ALBUM REVIEW: Torche kindles a different flame on ‘Admission’

Torche, Admission

Florida quartet Torche has maintained hard-hitting heaviness for almost 15 years. It’s earned the band high regard as riff-addicted sludge metal rockers, but its no-nonsense approach often teeters on the mundane. Not that it’s been a problem for the band thus far, but with two lineup changes, it’s about time for Torche to shake things up. Admission accomplishes just that. Without going mainstream or prog, Torche attempts to expand its heavy rock template. For the most part, those attempts are successful.

Relapse Records, July 12

It wasn’t by accident that Torche opened Admission with “From Here,” a primitive two-minute beatdown. It’s what people would expect from the band—Rick Smith’s concussive drumming and devastating riffing by guitarist Steve Brooks, newcomer Eric Hernandez and founding bassist-turned-guitarist Jonathan Nuñez. The similarly brief “What Was” centers on single-string bashing and muck-caked chugs riding on a rapid punk rock beat. Both of these hint at a less guttural take on Brooks’ singing voice, foiling the detuned distortion with an almost shoegaze timbre.

Lead single “Slide” and penultimate cut “Infierno” are sure-fire successes for Torche. The former brings a bit more melodic guitar playing, while the latter plunges into apocalyptic heaviness. In both cases, Brooks’ voice floats over the top like a disembodied spirit. Whether he’s gliding over an addictive Melvins-style groove or bearing witness to a brown noise apocalypse, he brings a haunting melodic quality to this batch of tracks. Take out that element, and the two songs work well with their respective tasty licks and noise-mongering. Bring it in, and a noticeably different sound begins to form.

The title track is the first one that cements this album as a step outside Torche’s usual realm. It plays like a blend of shoegaze and ‘80s death rock, with the heavy guitar tone becoming its infrastructure rather than the facade. The reverberant guitar leads meld seamlessly with Brooks’ singing, bringing a melodic solo along with a constantly building wall of mesmerizing noise. This new environment allows the vocalist to embrace his more euphonic leaning to the fullest extent.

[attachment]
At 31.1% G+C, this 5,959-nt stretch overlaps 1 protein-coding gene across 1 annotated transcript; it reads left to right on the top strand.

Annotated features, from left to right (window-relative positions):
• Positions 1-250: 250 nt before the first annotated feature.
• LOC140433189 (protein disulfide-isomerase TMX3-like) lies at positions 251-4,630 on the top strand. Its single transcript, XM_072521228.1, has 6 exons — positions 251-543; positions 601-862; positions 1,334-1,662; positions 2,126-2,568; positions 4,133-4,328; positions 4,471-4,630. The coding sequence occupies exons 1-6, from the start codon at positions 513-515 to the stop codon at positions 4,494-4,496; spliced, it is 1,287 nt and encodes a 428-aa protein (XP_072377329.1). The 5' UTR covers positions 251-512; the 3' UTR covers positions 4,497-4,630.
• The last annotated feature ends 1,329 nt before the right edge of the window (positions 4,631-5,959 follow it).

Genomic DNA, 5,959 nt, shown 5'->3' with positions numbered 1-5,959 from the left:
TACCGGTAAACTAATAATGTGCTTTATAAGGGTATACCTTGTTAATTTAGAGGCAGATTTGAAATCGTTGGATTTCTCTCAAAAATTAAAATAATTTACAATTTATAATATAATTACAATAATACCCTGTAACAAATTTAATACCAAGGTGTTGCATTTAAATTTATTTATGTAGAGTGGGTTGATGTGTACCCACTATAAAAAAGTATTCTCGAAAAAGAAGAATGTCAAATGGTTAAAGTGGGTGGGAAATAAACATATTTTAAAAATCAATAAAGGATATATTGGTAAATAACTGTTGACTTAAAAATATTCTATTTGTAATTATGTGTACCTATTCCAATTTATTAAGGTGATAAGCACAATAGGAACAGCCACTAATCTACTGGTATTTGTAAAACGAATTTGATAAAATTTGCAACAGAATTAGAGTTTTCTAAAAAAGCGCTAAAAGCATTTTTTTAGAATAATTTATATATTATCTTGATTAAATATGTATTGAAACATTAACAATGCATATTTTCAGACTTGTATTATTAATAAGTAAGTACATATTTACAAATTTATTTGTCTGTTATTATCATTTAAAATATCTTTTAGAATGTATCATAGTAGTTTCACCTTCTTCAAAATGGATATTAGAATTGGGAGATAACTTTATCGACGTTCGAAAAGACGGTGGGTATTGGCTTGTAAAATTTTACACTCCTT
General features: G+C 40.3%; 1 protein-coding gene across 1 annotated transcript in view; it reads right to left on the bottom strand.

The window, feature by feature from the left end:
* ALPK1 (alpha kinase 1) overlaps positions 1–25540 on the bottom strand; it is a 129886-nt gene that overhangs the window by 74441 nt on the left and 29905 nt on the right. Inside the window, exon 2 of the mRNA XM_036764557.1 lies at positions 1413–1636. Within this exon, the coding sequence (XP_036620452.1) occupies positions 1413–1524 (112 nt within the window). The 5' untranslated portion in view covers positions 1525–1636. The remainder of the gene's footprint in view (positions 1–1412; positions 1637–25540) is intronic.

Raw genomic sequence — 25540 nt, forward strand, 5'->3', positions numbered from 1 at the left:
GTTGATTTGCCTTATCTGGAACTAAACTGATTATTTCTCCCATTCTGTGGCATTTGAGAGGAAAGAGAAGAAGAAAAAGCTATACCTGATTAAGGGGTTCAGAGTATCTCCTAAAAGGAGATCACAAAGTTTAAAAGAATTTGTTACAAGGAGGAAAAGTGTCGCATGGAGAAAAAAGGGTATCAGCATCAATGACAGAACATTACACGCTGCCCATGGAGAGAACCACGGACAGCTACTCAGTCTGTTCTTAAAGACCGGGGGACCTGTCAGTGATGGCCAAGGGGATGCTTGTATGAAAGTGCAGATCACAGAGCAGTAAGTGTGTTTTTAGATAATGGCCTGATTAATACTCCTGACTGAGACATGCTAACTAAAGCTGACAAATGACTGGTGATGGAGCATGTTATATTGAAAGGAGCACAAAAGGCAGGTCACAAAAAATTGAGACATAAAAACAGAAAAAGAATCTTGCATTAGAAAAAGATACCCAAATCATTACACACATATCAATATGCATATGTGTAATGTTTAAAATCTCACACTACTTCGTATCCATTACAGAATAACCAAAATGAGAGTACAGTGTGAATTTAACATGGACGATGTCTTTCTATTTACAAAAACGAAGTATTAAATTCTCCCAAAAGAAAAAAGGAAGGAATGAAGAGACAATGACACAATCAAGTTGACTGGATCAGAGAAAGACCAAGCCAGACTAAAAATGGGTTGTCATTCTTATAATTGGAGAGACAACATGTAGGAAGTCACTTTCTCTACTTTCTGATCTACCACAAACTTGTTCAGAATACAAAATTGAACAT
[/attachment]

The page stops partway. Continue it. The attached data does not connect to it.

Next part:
In the case of “Reminder,” the band finds a way to work new stylings into its more predictable template. Two-thirds of the song is based on a repetitive guitar riff. There’s enough rhythm changes to remain interesting, but it needs a satisfying culmination to redeem the slow burn. As guitar, bass and drums lock into a gritty ascending chord progression, an overwhelming wave of noisy bliss washes over it. Add to that Brooks’ grungy vocal drones, and you have a truly astounding moment.

There are, however, two moments where the band’s new pasture doesn’t yield as much fruit.

While it’s vocally driven, “Submission” suffers from a lack of riff changes. Sludge metal and stoner rock are known for doing a lot with a little, but you can only listen to the same two notes for so long before wondering what the point is. “Submission” gets by with an addictive beat, and compelling singing about the long-term consequences of conformity, but “Times Missing” has trouble getting off the ground. Clocking in at five-and-a-half minutes, it quickly begins to feel its weight. The monotone vocals drift along with the plodding rhythms, and there are no real riffs to speak of. Other than a solid instrumental break, this song’s sleepy vibe feels more like a textural exploration.

Overlooking a couple missteps, Admission is a remarkably diverse record. “Extremes of Consciousness” becomes a sludge metal take on new-wave, with its danceable beat and ghostly vocal harmonies. It’s a meeting of extremes, but the rhythm section stays punchy and the riffs stay chunky. It’s tracks like these that show a heavy band doesn’t have to stop being heavy to explore different sounds. It’s also what increases the weight of cuts like “On the Wire” when they drop. Yes, it’s groovy sludge by the book, but the detours other tracks take make these brain-bashing returns to form all the more memorable. 

The aptly named closer “Changes Come” summarizes Torche’s growth. At its foundation, it’s still a sludge metal banger—except that its dazzling guitar stylings, bouncy drumming and ethereal vocals would appeal to fans of Christian Death or even New Order. Other than a few underdeveloped passages, Admission sees a band known for its back-to-basics approach take admirable strides into new territory.

This story has been edited to reflect that Eric Hernandez is the newer member of Torche and that Jonathan Nuñez is a founding bassist-turned-guitarist. We regret the error.

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